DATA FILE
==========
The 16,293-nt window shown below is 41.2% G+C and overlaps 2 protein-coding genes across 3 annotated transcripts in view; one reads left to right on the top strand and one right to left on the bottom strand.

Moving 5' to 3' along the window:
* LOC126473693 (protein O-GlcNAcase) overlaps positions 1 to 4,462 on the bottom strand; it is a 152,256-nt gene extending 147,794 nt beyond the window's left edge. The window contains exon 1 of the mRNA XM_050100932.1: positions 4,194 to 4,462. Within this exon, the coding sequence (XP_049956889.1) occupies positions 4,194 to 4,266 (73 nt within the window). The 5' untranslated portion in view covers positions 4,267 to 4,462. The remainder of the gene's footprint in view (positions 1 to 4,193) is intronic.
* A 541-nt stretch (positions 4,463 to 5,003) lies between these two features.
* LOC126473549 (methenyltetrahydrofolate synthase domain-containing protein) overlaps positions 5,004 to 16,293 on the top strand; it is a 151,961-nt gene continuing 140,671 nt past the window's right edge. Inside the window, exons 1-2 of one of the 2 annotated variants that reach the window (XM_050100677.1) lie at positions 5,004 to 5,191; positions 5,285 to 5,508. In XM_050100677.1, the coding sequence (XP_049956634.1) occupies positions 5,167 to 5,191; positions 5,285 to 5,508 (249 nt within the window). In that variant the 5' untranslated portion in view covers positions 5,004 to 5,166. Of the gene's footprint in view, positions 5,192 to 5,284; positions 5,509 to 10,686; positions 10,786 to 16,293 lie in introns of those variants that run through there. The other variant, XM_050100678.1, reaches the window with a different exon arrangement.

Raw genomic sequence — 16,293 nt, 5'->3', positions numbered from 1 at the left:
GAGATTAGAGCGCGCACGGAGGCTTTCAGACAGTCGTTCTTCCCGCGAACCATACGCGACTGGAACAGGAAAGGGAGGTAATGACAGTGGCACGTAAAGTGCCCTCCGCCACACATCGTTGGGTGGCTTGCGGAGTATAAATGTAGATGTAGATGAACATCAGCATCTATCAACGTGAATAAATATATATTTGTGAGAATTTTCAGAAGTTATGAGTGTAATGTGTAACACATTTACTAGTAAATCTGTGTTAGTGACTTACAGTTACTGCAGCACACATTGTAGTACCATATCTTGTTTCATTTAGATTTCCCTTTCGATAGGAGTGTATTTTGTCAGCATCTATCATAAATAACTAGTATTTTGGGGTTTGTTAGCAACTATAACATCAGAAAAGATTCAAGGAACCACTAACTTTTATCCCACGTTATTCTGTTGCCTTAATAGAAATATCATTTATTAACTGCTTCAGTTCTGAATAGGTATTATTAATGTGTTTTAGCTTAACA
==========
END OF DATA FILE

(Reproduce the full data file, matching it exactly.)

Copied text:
The 16,293-nt window shown below is 41.2% G+C and overlaps 2 protein-coding genes across 3 annotated transcripts in view; one reads left to right on the top strand and one right to left on the bottom strand.

Moving 5' to 3' along the window:
* LOC126473693 (protein O-GlcNAcase) overlaps positions 1 to 4,462 on the bottom strand; it is a 152,256-nt gene extending 147,794 nt beyond the window's left edge. The window contains exon 1 of the mRNA XM_050100932.1: positions 4,194 to 4,462. Within this exon, the coding sequence (XP_049956889.1) occupies positions 4,194 to 4,266 (73 nt within the window). The 5' untranslated portion in view covers positions 4,267 to 4,462. The remainder of the gene's footprint in view (positions 1 to 4,193) is intronic.
* A 541-nt stretch (positions 4,463 to 5,003) lies between these two features.
* LOC126473549 (methenyltetrahydrofolate synthase domain-containing protein) overlaps positions 5,004 to 16,293 on the top strand; it is a 151,961-nt gene continuing 140,671 nt past the window's right edge. Inside the window, exons 1-2 of one of the 2 annotated variants that reach the window (XM_050100677.1) lie at positions 5,004 to 5,191; positions 5,285 to 5,508. In XM_050100677.1, the coding sequence (XP_049956634.1) occupies positions 5,167 to 5,191; positions 5,285 to 5,508 (249 nt within the window). In that variant the 5' untranslated portion in view covers positions 5,004 to 5,166. Of the gene's footprint in view, positions 5,192 to 5,284; positions 5,509 to 10,686; positions 10,786 to 16,293 lie in introns of those variants that run through there. The other variant, XM_050100678.1, reaches the window with a different exon arrangement.

Raw genomic sequence — 16,293 nt, 5'->3', positions numbered from 1 at the left:
GAGATTAGAGCGCGCACGGAGGCTTTCAGACAGTCGTTCTTCCCGCGAACCATACGCGACTGGAACAGGAAAGGGAGGTAATGACAGTGGCACGTAAAGTGCCCTCCGCCACACATCGTTGGGTGGCTTGCGGAGTATAAATGTAGATGTAGATGAACATCAGCATCTATCAACGTGAATAAATATATATTTGTGAGAATTTTCAGAAGTTATGAGTGTAATGTGTAACACATTTACTAGTAAATCTGTGTTAGTGACTTACAGTTACTGCAGCACACATTGTAGTACCATATCTTGTTTCATTTAGATTTCCCTTTCGATAGGAGTGTATTTTGTCAGCATCTATCATAAATAACTAGTATTTTGGGGTTTGTTAGCAACTATAACATCAGAAAAGATTCAAGGAACCACTAACTTTTATCCCACGTTATTCTGTTGCCTTAATAGAAATATCATTTATTAACTGCTTCAGTTCTGAATAGGTATTATTAATGTGTTTTAGCTTAACA